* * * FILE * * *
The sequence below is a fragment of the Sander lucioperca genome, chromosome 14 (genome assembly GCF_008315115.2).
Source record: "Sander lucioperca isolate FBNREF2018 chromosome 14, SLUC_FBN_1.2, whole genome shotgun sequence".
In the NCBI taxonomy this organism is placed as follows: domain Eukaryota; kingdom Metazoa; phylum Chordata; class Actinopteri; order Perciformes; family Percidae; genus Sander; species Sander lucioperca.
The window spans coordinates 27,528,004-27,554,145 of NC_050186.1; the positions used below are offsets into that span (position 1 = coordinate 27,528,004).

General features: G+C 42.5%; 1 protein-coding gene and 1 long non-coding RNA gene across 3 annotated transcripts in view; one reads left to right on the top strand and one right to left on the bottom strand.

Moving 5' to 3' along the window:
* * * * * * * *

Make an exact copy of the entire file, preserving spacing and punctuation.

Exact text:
The sequence below is a fragment of the Sander lucioperca genome, chromosome 14 (genome assembly GCF_008315115.2).
Source record: "Sander lucioperca isolate FBNREF2018 chromosome 14, SLUC_FBN_1.2, whole genome shotgun sequence".
In the NCBI taxonomy this organism is placed as follows: domain Eukaryota; kingdom Metazoa; phylum Chordata; class Actinopteri; order Perciformes; family Percidae; genus Sander; species Sander lucioperca.
The window spans coordinates 27,528,004-27,554,145 of NC_050186.1; the positions used below are offsets into that span (position 1 = coordinate 27,528,004).

General features: G+C 42.5%; 1 protein-coding gene and 1 long non-coding RNA gene across 3 annotated transcripts in view; one reads left to right on the top strand and one right to left on the bottom strand.

Moving 5' to 3' along the window: